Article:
Chip Porche' is a 25-year-old Bassmaster Elite Series rookie from Oklahoma, who after 12 years of preparation, goal setting and obsessive dreaming, carried his first bass to the scales yesterday as a pro angler.
It was just that …one bass… four short of the legal limit of 5-daily keepers. But before you rush to judge his first day as a pro a flop, know this, this particular tournament will go down as one of the toughest ever in Elite Series history, and more importantly, Chip is not one bit discouraged.
“I only had one 2 pound 11 ounce bass, and I had to follow Gerald Swindle across the weigh-in stage … that’s a tough act to follow,” said Chip in reference to Swindle’s legendarily humorous stage presence. “Gerald’s one of the guys I’ve looked-up to, but he only had one bass today too.”
When Porché says he looks up to a particular pro, that statement deserves clarification. Actually, he can probably tell you exactly what lure Swindle caught a bass on in a particular tournament nine years ago. Long before studying marketing and communication textbooks while earning a degree from the University of Oklahoma, Chip was consuming Bassmaster and B.A.S.S. Times magazines rich with tournament coverage as a junior high school student in Bixby, Oklahoma.
When most 8th graders were focusing on soccer balls and Nintendo, Porché was re-spooling fresh line on his reels in preparation for an upcoming Fishin’ Pals adult/youth bass tournament with his dad Paul. The youth trail supported his passion into high school, before he headed to Norman, Oklahoma to form one of the first-ever, of the now very popular, college bass teams in America.
Truly, Chip is one of the young guys the fishing industry needs to thank for pioneering the serious engagement of college students in the sport. But certainly, he doesn’t feel he’s owed that, because in reality, it was just the next logical step in a young life programmed step-by-step to yesterday on The Sabine River.
“I wasn’t worried, I was actually calm as I drove into launch yesterday, thinking ‘I’m finally here’. No music. No cell phone calls. I was just thinking and focusing on my strategy, knowing you can’t make one wrong mental decision when you’re competing against this bunch,” said Chip. “My dad does enough worrying for both of us, but I know he’s tickled pink that I’m here.”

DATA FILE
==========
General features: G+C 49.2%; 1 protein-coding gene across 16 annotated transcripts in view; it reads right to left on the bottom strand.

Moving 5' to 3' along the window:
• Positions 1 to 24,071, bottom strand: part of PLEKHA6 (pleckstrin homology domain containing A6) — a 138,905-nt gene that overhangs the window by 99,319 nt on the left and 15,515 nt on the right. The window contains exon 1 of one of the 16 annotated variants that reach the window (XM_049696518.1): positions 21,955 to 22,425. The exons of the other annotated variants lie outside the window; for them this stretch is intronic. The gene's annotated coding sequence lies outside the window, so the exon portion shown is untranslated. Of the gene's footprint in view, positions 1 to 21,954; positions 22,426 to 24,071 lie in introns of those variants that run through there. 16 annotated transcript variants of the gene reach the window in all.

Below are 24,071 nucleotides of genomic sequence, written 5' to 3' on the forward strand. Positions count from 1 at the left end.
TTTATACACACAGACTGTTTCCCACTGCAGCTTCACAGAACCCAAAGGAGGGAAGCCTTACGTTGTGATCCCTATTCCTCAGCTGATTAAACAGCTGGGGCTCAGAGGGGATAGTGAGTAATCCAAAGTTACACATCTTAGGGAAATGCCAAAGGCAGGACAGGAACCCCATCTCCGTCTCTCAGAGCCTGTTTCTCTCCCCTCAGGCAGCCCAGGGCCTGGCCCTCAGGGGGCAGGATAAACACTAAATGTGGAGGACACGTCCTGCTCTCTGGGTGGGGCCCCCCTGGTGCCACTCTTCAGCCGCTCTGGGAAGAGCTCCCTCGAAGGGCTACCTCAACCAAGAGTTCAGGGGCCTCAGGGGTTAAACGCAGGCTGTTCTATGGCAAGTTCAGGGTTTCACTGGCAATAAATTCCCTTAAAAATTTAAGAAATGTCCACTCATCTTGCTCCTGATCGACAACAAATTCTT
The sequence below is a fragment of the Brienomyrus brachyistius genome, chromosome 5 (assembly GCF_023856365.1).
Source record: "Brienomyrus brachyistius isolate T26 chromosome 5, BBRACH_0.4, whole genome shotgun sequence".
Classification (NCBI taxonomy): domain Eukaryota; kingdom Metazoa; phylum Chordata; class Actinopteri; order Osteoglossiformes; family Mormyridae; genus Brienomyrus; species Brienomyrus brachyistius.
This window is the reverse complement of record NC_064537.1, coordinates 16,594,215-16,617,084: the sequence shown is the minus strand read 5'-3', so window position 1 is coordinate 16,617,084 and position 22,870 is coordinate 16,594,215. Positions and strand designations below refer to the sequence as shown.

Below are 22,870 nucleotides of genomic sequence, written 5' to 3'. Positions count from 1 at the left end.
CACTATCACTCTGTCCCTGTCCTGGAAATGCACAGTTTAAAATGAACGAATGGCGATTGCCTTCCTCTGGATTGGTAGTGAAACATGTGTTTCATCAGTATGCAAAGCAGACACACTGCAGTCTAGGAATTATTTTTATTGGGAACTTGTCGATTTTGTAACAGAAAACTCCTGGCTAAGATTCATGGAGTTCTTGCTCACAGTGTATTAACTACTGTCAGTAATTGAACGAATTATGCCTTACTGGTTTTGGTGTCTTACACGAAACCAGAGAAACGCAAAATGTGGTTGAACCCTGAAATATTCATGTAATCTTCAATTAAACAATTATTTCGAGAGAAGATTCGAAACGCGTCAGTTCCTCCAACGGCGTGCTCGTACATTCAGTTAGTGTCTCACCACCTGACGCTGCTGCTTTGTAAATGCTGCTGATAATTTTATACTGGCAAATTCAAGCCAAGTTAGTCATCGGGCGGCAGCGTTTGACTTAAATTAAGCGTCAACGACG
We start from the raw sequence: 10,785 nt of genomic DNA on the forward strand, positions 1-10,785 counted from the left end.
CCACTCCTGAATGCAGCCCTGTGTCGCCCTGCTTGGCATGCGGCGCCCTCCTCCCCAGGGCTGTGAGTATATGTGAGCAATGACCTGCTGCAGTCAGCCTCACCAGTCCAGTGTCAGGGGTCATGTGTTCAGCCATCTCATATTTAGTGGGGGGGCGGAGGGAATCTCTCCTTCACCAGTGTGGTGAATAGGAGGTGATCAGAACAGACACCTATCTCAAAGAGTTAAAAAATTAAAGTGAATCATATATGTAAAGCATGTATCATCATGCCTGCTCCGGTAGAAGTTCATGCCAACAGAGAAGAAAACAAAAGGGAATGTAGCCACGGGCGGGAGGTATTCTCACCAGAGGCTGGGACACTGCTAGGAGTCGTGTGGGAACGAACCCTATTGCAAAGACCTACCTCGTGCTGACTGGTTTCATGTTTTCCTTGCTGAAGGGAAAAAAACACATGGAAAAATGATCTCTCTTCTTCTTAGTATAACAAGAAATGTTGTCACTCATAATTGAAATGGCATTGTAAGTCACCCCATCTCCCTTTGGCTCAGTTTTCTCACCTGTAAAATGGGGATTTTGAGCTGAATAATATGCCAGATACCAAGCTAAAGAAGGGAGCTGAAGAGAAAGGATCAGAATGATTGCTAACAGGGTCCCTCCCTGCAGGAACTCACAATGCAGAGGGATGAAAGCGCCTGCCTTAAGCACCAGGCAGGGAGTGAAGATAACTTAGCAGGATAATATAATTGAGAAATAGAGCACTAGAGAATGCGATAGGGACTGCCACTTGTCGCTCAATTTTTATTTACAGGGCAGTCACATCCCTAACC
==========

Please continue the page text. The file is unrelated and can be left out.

In reality, he almost didn’t make it here. After a rough 2011 season in bass fishing’s version of AAA baseball, Chip nearly hit it out of the park the following year in the 2012 Bassmaster Central Opens where he finished 4th in the season’s end point standings, qualifying him for the Bassmaster Elite Series. Here’s the catch – it takes serious coin to play ball with the Elites, and Chip didn’t have a rich uncle, father Paul had no silver spoons to hand out, and no sponsor had stepped-up to support a lifelong dream.
That’s when Tulsa-based US Highland, maker of custom-built engines commonly used by shallow water duck hunters in places like The Sabine River Delta, stepped in like Mighty Mouse to save the day and a young angler’s chance to make a lifelong dream come true. If not for US Highland, Chip never makes it to practice, let alone gameday.
“My first day of practice was solid, but I really struggled the last two days of practice, and with one 2-pounder on Day One of the tournament, honestly, I have no idea right now where I’ll head on Day Two.”
And perhaps, it doesn’t matter where he goes fishing today. Day One proved it’s tough dang near anywhere a pro can drop his trolling motor on The Sabine. Just getting here was half the battle, now comes the tough part of staying around a good long while. But if there’s ever been a young angler who has done all he can to prepare for a lifetime as a pro … it’s Chip Porche'.